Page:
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‘The Indian Contingent: The Forgotten Muslim Soldiers of the Battle of Dunkirk’ review: Force K6 in a colonial war

Whether it’s Dunkirk or Iwo Jima, we tend to associate World War II with other countries. India, of course, was in the midst of the struggle for independence during the years of the war. But, since the country was a British colony, it was also dragged into the war not just in terms of materials being shipped. A crucial factor were the soldiers from India who fought on the battlefields of Europe but remain unknown.

Multiple threads

Of late, we have had books on the Indian participation in World War II and here is another which looks at soldiers from undivided Punjab who arrived in France in 1939 and returned to find their country on the verge of Partition.

Ghee Bowman’s The Indian Contingent: The Forgotten Muslim Soldiers of the Battle of Dunkirk focuses on a group called Force K6, who were largely from the northwest provinces, now in Pakistan. They were part of the mule transport companies, which helped the British army transport supplies in areas where trucks could not reach. During the Battle of Dunkirk, some of these men were captured but many escaped to Britain and were relocated to various parts of the U.K. where they helped in the infantry training.

Bowman doesn’t lump all the individuals together into one unit. Each person has a story and he unravels the multiple threads till the reader gets a complete picture of the “poets and musicians, cooks and carpenters and a veterinarian... writers, cinema lovers, boyfriends and parents” — as author Yasmin Khan puts it in the Foreword — who comprised the Force K6.

On the one end you have poetry-writing Aurangzeb who died as an 18-year-old in Wales and is still remembered in his village in Pakistan; at the other is mule driver Mahmud Khan who is captured by the Germans, forced to join the Indian Legion, seduces his German officer’s daughter and a male orderly and escapes to Switzerland.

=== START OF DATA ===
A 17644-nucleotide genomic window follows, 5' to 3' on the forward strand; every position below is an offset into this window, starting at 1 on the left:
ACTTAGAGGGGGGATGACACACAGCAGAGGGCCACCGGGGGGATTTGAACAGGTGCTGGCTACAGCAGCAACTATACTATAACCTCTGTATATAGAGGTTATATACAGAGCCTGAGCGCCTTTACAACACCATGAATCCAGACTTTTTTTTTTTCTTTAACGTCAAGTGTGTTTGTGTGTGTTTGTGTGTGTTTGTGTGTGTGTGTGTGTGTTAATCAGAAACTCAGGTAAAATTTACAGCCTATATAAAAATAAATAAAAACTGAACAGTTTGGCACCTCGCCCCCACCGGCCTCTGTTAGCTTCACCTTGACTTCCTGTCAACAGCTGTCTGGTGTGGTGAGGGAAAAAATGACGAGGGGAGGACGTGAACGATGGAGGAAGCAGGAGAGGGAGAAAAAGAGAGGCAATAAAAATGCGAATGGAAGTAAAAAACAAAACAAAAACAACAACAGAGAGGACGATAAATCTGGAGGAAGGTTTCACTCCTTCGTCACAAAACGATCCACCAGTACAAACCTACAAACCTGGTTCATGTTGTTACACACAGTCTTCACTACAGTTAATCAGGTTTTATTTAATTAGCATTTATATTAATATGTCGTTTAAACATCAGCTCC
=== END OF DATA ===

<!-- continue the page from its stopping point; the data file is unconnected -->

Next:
Forming bonds

Bowman also tracks the lives of the men in “obscure corners of the British Isles” where they “formed strong bonds with farmers, children and women”. Some of these bonds resulted in children and the story of Jeff Shapland who finds out about his father Jamal Khan much later in life is moving. Shapland recounts being singled out for his dark looks — at Leeds University South Asian men would talk to him in Hindi or Urdu and his landlady in Bristol wouldn’t let him eat in the common dining room, he was abused and punched by students at his school in Leicester —and how he came to accept himself.

There is a lovely little nugget of jemadar Malik Mohammed Khan visiting a school to hear Welsh folk songs and teaching the children a Punjabi lullaby that went ‘Sunate Sunate Sunate Krishna’. There are also anecdotes from those who were children at that time about their interactions with these soldiers.

In his Prologue, Bowman writes, “This book aims to reclaim them from the backwater and reinstate them in the mainstream: part of the current of recognition of Commonwealth and global contributions to the Second World War.” He has, indeed, succeeded in this.

The Indian Contingent: The Forgotten Muslim Soldiers of the Battle of Dunkirk; Ghee Bowman, Pan Macmillan, ₹699.

krithika.r@thehindu.co.in


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